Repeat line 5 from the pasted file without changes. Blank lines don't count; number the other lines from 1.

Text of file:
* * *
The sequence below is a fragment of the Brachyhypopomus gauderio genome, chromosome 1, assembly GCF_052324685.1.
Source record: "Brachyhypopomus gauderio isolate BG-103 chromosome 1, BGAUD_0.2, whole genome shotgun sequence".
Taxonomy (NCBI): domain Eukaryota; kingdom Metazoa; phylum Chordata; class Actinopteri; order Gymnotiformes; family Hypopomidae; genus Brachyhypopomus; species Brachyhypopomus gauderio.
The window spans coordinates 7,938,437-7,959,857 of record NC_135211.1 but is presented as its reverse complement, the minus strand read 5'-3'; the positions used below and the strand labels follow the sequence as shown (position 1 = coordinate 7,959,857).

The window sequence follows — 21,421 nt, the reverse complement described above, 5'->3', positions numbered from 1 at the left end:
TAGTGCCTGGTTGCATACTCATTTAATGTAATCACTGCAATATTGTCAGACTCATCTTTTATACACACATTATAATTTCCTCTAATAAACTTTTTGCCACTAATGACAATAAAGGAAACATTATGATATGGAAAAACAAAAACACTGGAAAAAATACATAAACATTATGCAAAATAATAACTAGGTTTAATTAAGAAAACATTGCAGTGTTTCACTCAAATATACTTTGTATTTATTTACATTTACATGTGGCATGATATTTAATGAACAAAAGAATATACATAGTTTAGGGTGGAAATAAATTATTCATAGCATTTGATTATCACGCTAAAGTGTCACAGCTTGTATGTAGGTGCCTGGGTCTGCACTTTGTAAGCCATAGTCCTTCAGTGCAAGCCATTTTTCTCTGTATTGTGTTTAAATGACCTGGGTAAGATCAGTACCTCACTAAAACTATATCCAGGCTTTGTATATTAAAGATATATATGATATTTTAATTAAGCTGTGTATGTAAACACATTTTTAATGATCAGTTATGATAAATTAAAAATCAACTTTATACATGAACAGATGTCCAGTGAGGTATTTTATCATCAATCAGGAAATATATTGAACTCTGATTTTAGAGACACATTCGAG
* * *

The window sequence follows — 21,421 nt, the reverse complement described above, 5'->3', positions numbered from 1 at the left end: